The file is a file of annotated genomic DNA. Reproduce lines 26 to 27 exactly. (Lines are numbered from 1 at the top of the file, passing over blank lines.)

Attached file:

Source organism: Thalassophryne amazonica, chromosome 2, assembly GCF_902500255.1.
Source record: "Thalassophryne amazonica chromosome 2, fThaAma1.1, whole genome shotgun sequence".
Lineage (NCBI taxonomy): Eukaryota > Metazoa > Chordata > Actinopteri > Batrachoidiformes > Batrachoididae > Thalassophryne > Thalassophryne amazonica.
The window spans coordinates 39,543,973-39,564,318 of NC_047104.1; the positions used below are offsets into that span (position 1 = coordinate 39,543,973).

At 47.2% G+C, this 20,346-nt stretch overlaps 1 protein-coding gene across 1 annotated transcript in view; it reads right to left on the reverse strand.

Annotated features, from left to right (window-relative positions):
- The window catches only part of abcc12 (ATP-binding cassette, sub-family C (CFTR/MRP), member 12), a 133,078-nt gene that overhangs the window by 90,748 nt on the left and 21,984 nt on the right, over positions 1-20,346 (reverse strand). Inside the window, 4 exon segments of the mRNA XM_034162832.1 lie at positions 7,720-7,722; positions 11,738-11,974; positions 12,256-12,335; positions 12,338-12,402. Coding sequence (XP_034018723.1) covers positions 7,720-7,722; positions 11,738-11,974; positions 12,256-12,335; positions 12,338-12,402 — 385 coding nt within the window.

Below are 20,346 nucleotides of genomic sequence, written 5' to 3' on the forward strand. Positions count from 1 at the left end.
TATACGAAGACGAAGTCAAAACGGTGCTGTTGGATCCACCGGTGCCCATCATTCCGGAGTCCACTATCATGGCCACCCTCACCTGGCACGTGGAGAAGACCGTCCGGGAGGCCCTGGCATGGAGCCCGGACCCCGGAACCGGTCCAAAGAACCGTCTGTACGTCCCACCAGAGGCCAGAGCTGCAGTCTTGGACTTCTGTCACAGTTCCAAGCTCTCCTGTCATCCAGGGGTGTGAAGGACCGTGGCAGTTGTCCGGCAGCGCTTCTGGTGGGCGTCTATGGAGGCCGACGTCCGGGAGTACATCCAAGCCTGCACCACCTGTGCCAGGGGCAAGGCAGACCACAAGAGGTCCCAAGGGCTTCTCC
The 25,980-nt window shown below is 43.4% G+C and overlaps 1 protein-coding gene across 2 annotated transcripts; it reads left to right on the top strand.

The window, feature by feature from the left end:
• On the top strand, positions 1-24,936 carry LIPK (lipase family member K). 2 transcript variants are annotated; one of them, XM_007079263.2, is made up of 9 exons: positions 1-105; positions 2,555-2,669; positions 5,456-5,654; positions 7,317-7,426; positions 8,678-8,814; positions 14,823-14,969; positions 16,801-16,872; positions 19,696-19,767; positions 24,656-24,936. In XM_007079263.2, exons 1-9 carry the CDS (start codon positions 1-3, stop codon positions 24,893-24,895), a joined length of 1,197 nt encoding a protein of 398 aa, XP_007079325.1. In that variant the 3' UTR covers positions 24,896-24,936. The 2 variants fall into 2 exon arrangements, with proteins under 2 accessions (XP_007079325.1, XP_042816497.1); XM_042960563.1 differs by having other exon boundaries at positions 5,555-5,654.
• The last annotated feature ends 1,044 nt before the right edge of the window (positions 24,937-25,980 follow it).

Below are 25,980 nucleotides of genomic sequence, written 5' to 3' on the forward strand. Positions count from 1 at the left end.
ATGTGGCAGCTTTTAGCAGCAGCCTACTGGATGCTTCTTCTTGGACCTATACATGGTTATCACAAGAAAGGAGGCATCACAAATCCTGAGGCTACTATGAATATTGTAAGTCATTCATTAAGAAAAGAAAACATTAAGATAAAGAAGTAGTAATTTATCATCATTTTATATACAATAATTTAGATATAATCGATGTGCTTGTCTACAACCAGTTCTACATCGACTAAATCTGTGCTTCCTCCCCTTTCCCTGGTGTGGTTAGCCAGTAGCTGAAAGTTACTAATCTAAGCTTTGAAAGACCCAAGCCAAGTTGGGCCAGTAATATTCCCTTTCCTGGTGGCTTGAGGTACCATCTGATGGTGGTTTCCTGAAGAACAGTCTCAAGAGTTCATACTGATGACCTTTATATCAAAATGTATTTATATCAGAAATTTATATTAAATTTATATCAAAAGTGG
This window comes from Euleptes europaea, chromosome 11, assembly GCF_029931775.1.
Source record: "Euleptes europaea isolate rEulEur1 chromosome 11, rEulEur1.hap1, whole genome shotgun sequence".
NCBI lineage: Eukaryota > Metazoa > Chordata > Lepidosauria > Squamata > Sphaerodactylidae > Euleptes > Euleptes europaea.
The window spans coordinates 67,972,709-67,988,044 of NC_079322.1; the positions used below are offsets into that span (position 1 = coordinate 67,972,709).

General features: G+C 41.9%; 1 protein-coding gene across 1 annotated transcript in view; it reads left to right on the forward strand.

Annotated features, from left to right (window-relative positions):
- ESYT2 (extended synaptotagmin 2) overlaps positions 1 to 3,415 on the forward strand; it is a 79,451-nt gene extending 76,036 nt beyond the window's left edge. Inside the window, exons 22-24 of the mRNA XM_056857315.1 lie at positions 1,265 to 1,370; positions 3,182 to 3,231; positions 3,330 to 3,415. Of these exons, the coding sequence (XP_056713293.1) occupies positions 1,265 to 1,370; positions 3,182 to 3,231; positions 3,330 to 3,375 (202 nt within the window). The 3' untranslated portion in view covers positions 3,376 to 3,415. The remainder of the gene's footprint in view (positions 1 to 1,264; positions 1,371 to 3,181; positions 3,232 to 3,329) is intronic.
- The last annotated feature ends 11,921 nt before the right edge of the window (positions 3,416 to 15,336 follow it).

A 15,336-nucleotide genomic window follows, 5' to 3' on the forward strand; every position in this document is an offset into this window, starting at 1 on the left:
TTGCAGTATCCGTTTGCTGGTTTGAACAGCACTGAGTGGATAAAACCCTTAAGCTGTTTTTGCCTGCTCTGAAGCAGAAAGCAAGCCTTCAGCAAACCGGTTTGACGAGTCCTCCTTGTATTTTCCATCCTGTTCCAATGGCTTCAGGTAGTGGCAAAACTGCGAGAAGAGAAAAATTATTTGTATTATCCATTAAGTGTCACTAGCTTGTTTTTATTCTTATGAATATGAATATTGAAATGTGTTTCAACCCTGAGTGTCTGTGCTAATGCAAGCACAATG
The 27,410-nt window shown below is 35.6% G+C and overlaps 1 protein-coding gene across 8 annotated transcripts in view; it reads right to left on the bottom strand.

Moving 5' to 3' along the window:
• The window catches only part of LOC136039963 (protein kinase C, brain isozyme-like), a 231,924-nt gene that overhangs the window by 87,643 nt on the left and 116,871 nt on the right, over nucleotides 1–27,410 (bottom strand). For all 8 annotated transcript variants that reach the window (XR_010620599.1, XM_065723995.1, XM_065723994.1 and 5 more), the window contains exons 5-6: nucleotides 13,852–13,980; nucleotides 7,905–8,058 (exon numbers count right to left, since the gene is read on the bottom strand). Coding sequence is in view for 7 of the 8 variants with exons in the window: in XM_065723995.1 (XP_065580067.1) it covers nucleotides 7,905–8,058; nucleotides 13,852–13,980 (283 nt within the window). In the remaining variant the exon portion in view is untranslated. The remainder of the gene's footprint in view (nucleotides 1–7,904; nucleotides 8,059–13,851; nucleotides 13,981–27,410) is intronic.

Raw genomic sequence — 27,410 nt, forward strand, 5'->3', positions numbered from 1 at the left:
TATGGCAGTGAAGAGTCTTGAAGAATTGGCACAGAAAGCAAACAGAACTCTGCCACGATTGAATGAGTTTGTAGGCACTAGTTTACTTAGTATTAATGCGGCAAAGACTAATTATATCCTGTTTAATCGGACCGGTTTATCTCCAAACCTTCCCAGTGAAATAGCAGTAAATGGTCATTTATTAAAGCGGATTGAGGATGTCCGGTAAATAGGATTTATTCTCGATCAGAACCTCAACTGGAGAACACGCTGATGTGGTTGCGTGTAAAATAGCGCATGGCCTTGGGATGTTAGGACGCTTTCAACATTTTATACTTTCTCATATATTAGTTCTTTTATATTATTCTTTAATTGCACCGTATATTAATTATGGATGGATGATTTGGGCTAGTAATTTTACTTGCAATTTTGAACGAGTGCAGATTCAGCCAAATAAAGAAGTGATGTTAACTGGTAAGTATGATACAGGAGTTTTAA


The 27,410-nt window shown below is 35.6% G+C and overlaps 1 protein-coding gene across 8 annotated transcripts in view; it reads right to left on the bottom strand.

Moving 5' to 3' along the window: